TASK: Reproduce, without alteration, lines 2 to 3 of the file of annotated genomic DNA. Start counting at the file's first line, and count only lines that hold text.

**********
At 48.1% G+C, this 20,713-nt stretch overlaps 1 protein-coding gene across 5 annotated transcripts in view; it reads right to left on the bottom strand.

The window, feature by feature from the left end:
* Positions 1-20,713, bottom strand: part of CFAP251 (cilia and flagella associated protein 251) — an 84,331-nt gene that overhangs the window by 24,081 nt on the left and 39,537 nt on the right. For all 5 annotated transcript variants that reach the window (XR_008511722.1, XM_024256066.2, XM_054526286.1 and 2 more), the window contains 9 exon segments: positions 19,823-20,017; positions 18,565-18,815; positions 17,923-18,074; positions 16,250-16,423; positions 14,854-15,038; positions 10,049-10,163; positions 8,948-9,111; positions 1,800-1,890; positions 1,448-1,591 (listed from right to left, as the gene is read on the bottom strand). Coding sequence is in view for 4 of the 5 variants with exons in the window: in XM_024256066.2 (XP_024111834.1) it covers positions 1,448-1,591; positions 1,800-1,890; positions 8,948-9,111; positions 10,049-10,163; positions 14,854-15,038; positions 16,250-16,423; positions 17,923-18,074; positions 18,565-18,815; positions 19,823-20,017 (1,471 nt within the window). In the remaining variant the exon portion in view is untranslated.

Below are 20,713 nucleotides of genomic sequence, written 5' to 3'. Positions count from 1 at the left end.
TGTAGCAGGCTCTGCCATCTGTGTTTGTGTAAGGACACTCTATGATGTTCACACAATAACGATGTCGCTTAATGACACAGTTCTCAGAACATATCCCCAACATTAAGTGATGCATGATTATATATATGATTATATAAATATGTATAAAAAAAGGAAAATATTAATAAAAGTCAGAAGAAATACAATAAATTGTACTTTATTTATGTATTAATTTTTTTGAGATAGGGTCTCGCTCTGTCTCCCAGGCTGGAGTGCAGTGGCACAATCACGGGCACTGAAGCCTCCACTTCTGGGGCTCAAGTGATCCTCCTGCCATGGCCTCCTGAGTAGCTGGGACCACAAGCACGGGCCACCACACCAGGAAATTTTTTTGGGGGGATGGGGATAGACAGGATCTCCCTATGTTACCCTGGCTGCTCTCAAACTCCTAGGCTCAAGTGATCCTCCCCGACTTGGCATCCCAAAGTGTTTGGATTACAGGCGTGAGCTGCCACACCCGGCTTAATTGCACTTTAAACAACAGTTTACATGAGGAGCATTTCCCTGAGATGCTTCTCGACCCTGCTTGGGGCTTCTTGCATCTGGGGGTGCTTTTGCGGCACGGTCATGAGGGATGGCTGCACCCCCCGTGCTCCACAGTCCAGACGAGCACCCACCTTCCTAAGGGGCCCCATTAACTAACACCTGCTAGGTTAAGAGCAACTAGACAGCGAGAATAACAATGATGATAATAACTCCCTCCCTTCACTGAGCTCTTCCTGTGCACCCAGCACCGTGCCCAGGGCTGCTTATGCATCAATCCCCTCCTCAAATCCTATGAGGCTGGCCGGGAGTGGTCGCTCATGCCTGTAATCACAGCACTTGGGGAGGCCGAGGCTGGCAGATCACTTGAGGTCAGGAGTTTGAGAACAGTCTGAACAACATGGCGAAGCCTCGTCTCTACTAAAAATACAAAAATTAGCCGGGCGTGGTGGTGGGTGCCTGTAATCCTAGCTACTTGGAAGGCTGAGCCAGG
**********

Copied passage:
The window, feature by feature from the left end:
* Positions 1-20,713, bottom strand: part of CFAP251 (cilia and flagella associated protein 251) — an 84,331-nt gene that overhangs the window by 24,081 nt on the left and 39,537 nt on the right. For all 5 annotated transcript variants that reach the window (XR_008511722.1, XM_024256066.2, XM_054526286.1 and 2 more), the window contains 9 exon segments: positions 19,823-20,017; positions 18,565-18,815; positions 17,923-18,074; positions 16,250-16,423; positions 14,854-15,038; positions 10,049-10,163; positions 8,948-9,111; positions 1,800-1,890; positions 1,448-1,591 (listed from right to left, as the gene is read on the bottom strand). Coding sequence is in view for 4 of the 5 variants with exons in the window: in XM_024256066.2 (XP_024111834.1) it covers positions 1,448-1,591; positions 1,800-1,890; positions 8,948-9,111; positions 10,049-10,163; positions 14,854-15,038; positions 16,250-16,423; positions 17,923-18,074; positions 18,565-18,815; positions 19,823-20,017 (1,471 nt within the window). In the remaining variant the exon portion in view is untranslated.